Journal of Gastrointestinal Surgery

, Volume 20, Issue 9, pp 1554–1564 | Cite as

Morbidity and Mortality After Gastrectomy: Identification of Modifiable Risk Factors

  • Allison N. Martin
  • Deepanjana Das
  • Florence E. Turrentine
  • Todd W. Bauer
  • Reid B. Adams
  • Victor M. ZaydfudimEmail author
Original Article



Morbidity after gastrectomy remains high. The potentially modifiable risk factors have not been well described. This study considers a series of potentially modifiable patient-specific and perioperative characteristics that could be considered to reduce morbidity and mortality after gastrectomy.


This retrospective cohort study includes adults in the ACS NSQIP PUF dataset who underwent gastrectomy between 2011 and 2013. Sequential multivariable models were used to estimate effects of clinical covariates on study outcomes including morbidity, mortality, readmission, and reoperation.


Three thousand six hundred and seventy-eight patients underwent gastrectomy. A majority of patients had distal gastrectomy (N = 2,799, 76.1 %) and had resection for malignancy (N = 2,316, 63.0 %). Seven hundred and ninety-eight patients (21.7 %) experienced a major complication. Reoperation was required in 290 patients (7.9 %). Thirty-day mortality was 5.2 %. Age (OR = 1.01, 95 % CI = 1.01–1.02, p = 0.001), preoperative malnutrition (OR = 1.65, 95 % CI = 1.35–2.02, p < 0.001), total gastrectomy (OR = 1.63, 95 % CI = 1.31–2.03, p < 0.001), benign indication for resection (OR = 1.60, 95 % CI = 1.29–1.97, p < 0.001), blood transfusion (OR = 2.57, 95 % CI = 2.10–3.13, p < 0.001), and intraoperative placement of a feeding tubes (OR = 1.28, 95 % CI = 1.00–1.62, p = 0.047) were independently associated with increased risk of morbidity. Association between tobacco use and morbidity was statistically marginal (OR = 1.23, 95 % CI = 0.99–1.53, p = 0.064). All-cause postoperative morbidity had significant associations with reoperation, readmission, and mortality (all p < 0.001).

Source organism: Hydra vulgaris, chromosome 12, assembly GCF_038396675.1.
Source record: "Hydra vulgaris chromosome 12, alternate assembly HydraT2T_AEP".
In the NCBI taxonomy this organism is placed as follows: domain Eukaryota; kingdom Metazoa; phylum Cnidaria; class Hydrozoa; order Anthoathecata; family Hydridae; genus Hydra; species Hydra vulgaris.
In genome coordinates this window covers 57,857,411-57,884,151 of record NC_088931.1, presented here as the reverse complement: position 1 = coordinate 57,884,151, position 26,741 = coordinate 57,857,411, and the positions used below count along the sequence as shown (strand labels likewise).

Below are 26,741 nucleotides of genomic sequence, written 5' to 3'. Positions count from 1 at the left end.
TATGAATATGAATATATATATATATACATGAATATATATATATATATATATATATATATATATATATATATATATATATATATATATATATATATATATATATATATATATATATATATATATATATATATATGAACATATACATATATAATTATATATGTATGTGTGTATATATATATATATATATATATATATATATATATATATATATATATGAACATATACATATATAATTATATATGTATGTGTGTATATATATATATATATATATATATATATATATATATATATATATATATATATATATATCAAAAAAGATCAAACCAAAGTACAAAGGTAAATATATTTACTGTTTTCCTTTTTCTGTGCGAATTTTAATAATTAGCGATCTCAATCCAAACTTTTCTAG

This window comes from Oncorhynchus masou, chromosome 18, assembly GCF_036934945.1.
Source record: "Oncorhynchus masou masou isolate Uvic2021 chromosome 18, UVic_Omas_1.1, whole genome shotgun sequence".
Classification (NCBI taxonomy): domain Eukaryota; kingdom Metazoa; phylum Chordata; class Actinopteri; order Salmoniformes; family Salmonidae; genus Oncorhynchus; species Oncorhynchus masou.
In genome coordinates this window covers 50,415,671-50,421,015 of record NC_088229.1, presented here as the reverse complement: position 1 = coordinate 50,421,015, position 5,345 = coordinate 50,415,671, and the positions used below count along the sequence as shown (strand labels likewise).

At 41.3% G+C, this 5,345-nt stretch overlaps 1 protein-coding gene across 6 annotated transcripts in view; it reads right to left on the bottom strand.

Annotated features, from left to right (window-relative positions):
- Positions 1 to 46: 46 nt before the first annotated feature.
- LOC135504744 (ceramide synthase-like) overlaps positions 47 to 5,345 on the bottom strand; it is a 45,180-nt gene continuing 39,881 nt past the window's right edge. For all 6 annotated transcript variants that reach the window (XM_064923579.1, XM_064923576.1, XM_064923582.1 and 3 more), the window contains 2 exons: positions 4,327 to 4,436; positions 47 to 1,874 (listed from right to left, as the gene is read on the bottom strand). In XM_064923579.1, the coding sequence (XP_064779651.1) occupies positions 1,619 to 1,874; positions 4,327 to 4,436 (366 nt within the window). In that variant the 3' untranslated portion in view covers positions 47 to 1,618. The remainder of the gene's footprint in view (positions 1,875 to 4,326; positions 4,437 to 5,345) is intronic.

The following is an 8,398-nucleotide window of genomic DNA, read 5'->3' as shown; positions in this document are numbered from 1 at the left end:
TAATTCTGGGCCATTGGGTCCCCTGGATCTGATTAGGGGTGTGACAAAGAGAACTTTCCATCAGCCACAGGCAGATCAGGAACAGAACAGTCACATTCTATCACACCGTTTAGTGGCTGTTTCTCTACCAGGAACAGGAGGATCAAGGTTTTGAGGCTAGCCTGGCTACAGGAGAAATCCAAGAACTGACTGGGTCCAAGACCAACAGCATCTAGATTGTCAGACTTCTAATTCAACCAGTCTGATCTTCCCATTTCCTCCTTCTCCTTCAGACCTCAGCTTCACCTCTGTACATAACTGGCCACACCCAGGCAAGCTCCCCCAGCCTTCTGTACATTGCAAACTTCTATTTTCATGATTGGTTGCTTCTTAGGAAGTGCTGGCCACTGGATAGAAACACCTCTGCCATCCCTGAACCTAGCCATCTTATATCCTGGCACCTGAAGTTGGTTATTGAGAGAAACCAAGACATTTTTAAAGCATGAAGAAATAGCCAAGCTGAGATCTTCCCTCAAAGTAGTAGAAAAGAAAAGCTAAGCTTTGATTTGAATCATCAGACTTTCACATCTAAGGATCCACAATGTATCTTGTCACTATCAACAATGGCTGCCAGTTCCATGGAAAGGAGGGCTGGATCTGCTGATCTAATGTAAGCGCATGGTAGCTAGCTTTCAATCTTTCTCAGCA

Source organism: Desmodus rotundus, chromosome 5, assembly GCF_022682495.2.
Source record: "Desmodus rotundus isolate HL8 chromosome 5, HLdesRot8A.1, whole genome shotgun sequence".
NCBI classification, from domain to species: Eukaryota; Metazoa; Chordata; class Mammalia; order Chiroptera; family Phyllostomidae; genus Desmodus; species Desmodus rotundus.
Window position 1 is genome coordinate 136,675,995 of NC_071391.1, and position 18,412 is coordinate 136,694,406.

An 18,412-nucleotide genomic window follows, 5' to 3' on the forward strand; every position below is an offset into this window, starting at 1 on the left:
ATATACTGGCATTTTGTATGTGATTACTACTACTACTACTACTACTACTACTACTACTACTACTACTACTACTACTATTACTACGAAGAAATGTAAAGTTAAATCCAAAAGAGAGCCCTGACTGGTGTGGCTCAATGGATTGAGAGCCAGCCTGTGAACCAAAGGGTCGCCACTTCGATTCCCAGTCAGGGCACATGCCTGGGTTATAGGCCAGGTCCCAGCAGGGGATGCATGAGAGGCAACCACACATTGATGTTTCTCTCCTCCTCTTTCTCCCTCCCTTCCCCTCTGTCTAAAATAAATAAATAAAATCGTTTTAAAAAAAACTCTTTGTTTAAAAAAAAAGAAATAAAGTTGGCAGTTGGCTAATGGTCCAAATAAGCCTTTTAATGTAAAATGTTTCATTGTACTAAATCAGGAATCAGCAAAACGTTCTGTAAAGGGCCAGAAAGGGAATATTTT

Mitigation of perioperative risk factors including smoking and malnutrition as well as identified operative considerations may improve outcomes after gastrectomy. Postoperative morbidity has the strongest association with other measures of poor outcome: reoperation, readmission, and mortality.


Gastrectomy Morbidity ACS NSQIP Surgical outcomes Gastric resection 



American College of Surgeons National Surgical Quality Improvement Program and the hospitals participating in the ACS NSQIP are the source of a portion of data used herein; they have not verified and are not responsible for the statistical validity of the data analyses or the conclusions derived by the authors. This study was supported in part by funding support provided by the Institutional National Research Service Award T32 CA 163177 from the National Cancer Institute to A.N.M.


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Copyright information

© The Society for Surgery of the Alimentary Tract 2016

Authors and Affiliations

  • Allison N. Martin
    • 1
    • 2
  • Deepanjana Das
    • 1
  • Florence E. Turrentine
    • 1
    • 2
  • Todd W. Bauer
    • 1
    • 3
  • Reid B. Adams
    • 1
    • 3
  • Victor M. Zaydfudim
    • 1
    • 2
    • 3
    Email author
  1. 1.Department of SurgeryUniversity of VirginiaCharlottesvilleUSA
  2. 2.Surgical Outcomes Research CenterUniversity of VirginiaCharlottesvilleUSA
  3. 3.Division of Surgical Oncology, Section of Hepatobiliary and Pancreatic SurgeryUniversity of VirginiaCharlottesvilleUSA

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